Video Vignettes: Through Their Own Eyes: Living With Ostomy
“The same thing could be said about guys who go to war, that unless you’ve been there you can’t really understand what it is like and so your really best buddies are the ones that have been warriors like you…Those are the people you can really relate to the best, even more so than your own family.” ~member of the Ostomy Support Community on Inspire.
People who have been through the operation that removes all or portions of their colons, ileums or bladders must live with and adapt to an enormous change. The experience transforms them.
Nearly 1 million Americans today live with ostomies. Over 100,000 more undergo this surgery yearly.1
Reasons for Ostomy Surgery
Broadly, there are three types of ostomies; colostomy, ileostomy and urostomy. An ostomy is the surgically created opening that allows for waste to leave the body. In the case of colostomy, a portion of the colon or rectum is removed due to (most commonly) cancer, diverticulitis, imperforate anus, Hirschsprung’s disease or trauma. 2 The remaining segment of colon is moved to the abdominal wall and an opening is created. Waste can leave the body through the stoma (the end of the colon that protrudes through the opening in the abdominal wall.)
The most common reasons for an ileostomy include ulcerative colitis, Crohn’s disease or familial polyposis and for urostomy, bladder cancer, spinal cord injuries, malfunction of the bladder and birth defects such as spina bifida. 2
An ostomy is a major treatment route to take but it is often a life-saving recourse. Dana Jennings described his experience in a 2010 New York Times article: “After being chronically ill for more than two years, I was relieved to have the colon gone.” 3 As a member of Inspire’s Ostomy Support Community revealed in this video, her ostomy saved her life and those who have “been there” on Inspire helped.
Coping with an Ostomy
Bodily functions and wastes can be difficult to talk about and the process of adapting and returning to a functional life can be daunting after this surgery. For urologist Dr. Joe Salisz, a surgeon who performs ostomies, becoming a patient with a urostomy was life- and career-changing.
“After having ostomy surgery in 2011, I was distressed by the red colored stoma and appliance on my side. In an effort to feel ‘normal’ again I had to face the issues I was having and start finding solutions. How could I change out of street clothes into scrubs in the hospital or gym locker room without feeling self conscious? How could I exercise without worrying that my wafer and appliance would fall off? How could I feel confident during intimacy? How could I stop worrying?” 4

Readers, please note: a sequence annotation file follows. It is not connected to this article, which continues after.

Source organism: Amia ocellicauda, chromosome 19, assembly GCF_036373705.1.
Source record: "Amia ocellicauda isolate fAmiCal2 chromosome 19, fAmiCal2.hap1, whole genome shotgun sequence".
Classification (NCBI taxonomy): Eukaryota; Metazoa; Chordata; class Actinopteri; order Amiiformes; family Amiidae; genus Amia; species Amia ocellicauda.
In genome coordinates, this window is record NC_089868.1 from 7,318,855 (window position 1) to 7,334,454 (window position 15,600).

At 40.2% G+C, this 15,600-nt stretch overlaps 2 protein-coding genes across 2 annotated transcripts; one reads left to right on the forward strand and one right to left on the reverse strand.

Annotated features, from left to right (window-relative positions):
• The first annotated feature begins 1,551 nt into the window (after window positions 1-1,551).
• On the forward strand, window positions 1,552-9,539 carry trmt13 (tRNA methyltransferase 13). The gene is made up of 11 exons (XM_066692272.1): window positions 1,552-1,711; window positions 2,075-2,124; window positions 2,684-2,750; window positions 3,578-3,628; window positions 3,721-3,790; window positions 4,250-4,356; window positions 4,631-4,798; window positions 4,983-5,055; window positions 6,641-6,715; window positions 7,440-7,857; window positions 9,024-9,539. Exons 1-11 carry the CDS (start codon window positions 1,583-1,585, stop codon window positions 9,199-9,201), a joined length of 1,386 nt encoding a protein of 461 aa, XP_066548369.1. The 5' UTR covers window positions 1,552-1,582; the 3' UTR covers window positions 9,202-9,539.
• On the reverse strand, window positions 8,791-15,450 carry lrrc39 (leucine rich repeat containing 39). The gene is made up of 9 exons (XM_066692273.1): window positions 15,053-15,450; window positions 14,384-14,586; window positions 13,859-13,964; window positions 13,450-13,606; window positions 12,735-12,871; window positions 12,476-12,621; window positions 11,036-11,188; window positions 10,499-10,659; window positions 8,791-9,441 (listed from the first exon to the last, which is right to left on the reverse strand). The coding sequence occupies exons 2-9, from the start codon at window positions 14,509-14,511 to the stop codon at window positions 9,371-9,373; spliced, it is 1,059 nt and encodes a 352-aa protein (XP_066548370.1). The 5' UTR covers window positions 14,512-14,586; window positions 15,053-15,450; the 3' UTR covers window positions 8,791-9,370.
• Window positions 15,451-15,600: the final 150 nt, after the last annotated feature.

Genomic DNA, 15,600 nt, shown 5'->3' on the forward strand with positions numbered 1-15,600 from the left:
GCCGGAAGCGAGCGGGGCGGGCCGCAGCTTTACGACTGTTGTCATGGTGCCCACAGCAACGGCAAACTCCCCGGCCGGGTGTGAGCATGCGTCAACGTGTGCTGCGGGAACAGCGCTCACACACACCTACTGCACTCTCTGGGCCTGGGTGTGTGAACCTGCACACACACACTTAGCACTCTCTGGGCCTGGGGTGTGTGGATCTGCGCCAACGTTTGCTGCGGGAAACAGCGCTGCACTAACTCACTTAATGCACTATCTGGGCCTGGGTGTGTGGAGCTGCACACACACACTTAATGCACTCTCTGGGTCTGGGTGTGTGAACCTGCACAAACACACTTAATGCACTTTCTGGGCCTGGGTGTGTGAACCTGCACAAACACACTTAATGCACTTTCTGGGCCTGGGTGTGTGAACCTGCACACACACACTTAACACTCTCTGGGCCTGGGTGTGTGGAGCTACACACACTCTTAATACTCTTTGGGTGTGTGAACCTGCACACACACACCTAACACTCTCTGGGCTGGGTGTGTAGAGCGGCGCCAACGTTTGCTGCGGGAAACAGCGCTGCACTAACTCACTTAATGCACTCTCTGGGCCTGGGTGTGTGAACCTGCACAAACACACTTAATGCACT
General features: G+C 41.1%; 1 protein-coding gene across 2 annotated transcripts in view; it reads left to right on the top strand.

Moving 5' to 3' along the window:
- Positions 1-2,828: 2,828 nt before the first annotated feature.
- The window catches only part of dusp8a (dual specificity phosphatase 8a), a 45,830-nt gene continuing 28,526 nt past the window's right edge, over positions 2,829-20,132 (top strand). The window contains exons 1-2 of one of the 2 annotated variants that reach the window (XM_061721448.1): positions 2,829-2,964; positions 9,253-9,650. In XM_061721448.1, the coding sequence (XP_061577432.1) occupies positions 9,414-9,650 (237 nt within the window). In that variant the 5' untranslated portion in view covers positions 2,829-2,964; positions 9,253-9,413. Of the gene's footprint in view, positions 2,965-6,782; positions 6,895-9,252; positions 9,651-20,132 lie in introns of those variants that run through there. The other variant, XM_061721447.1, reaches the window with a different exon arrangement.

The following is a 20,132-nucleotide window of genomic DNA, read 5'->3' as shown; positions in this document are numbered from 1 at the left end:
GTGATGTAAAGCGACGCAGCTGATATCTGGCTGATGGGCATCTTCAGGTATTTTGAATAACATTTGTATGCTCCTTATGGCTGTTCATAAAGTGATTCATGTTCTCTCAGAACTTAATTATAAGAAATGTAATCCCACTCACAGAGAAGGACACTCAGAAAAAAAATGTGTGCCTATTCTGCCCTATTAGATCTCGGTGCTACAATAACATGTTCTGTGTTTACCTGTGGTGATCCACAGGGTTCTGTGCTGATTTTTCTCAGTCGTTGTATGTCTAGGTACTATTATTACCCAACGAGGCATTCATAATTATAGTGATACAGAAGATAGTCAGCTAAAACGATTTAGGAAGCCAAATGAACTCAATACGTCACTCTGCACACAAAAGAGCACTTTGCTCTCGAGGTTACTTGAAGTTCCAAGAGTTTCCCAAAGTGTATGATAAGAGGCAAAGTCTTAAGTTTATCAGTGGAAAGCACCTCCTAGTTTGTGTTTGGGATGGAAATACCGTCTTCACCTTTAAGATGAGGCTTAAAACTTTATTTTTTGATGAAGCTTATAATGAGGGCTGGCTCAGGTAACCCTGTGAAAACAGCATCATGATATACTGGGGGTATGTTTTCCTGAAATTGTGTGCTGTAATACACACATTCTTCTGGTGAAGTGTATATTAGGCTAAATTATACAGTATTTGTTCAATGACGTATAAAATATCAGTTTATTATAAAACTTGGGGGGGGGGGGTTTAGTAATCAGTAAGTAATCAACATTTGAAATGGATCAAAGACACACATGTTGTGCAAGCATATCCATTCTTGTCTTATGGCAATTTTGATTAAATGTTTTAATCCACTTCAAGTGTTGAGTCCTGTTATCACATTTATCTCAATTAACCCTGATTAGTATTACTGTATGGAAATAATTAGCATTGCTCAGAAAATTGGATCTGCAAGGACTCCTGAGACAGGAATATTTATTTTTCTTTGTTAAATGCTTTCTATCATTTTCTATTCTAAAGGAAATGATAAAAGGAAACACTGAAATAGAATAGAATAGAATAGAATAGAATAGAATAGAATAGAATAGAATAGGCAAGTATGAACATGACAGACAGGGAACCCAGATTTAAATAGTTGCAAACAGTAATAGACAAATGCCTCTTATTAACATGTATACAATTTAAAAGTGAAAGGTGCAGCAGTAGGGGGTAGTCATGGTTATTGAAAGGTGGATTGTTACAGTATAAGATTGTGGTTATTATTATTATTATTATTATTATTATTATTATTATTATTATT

His care of patients has changed. “I have a deeper understanding and empathy for people with illnesses, and I feel blessed with the unique opportunity to assist ostomy patients overseas with quality of life issues.” 5
Issues with Acceptance
Adjusting to an ostomy and accepting it can be a difficult journey. When a member of the Ostomy Support Community on Inspire expressed significant frustration with his appliance leaking, other group members immediately answered his cry for help with supportive questions and guidance.
“Where are you leaking from? Is it under the wafer or does the entire appliance come off during the night? If under the stoma, do you have wrinkles where it is leaking? We need more information from…you before we can help you….If your bag gets too full during the night, maybe you can set your alarm to empty during the night. If leaking under the wafer and the appliance stays on, then you have to give us more information.”
Other members attempted to reassure.
“You have been through so very, very much and I can appreciate why you are so discouraged. This isn’t what any of us expected to find at the end of our rainbows, and at some point in our journeys, we’ve all been where you are now (and, at times, I am still very much there). That said, I am BEGGING you to listen and to respond to the pleas of those in this group who want to help you–the people here are WONDERFUL and they truly do care!!”
Still others wanted to assure this fellow ostomate that they have also experienced the desperation and pain that he/she feels.
“If you backtrack [through] my posts I too am very upset that I have an ostomy (cancer). In fact on some days I hate it. I felt that if I were to hate my new life and expose that, that meant that I wasn’t grateful, but that is far from the truth. Even my oncologist agrees with me, that this is terrible, and that coming from her, helps me to heal. In fact I appreciate it also when close friends say to me, “boy that must be difficult”. However; I am not powerless over living my life and I do live with a stoma, to the best of my ability. “